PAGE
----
Outrage at Wagner



July 9, 2001

A world-famous conductor has broken a decades-old Israeli taboo by playing a piece by Richard Wagner, an anti-Semite who was Hitler’s favorite composer.

Daniel Barenboim, who is Jewish, stunned the crowd at the Israel Festival in Jerusalem when he announced, “I’m now going to play a piece from Wagner’s opera ‘Tristan and Isolde.'”

He invited anybody who was offended by the choice to leave, prompting protesters to bang doors and shout, “Go home!” “Fascist!” and “Juden raus!” — which means “Jews out!” in German.

Jerusalem’s Mayor Ehud Olmert slammed Barenboim’s move as “brazen, arrogant, uncivilized and insensitive.”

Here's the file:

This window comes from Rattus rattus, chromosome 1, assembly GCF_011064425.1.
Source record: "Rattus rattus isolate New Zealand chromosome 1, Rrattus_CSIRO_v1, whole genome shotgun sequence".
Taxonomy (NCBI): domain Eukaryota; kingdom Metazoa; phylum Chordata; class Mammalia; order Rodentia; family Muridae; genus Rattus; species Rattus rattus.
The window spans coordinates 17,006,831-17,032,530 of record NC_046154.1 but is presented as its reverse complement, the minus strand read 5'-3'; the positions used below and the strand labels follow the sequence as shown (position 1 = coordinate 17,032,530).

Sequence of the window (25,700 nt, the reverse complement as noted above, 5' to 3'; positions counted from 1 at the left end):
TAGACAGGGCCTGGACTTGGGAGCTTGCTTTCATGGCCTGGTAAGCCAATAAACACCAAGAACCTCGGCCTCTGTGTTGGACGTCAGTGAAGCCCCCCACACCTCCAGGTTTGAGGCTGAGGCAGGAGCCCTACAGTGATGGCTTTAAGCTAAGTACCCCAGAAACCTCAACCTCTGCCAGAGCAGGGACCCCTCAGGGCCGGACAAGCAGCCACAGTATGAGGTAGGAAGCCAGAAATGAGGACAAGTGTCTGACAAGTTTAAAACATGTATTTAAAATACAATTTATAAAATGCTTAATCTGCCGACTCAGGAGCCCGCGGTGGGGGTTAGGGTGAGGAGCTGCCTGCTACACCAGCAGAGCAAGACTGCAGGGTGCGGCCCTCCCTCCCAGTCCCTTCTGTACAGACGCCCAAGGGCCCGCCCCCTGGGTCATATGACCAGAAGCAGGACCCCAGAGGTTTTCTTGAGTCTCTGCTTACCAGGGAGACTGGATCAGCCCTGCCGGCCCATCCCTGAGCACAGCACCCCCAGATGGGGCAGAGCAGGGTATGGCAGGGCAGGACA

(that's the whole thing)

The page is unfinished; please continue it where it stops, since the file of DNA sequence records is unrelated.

Ephraim Zuroff, Israel director of the Nazi-hunting Simon Wiesenthal Center, said what Barenboim did amounted to “cultural rape.”

Israeli Prime Minister Ariel Sharon said: “I would rather it hadn’t been played. There are a lot of people in Israel for whom this issue is very hard, and it is perhaps still too early.” With Post Wire Services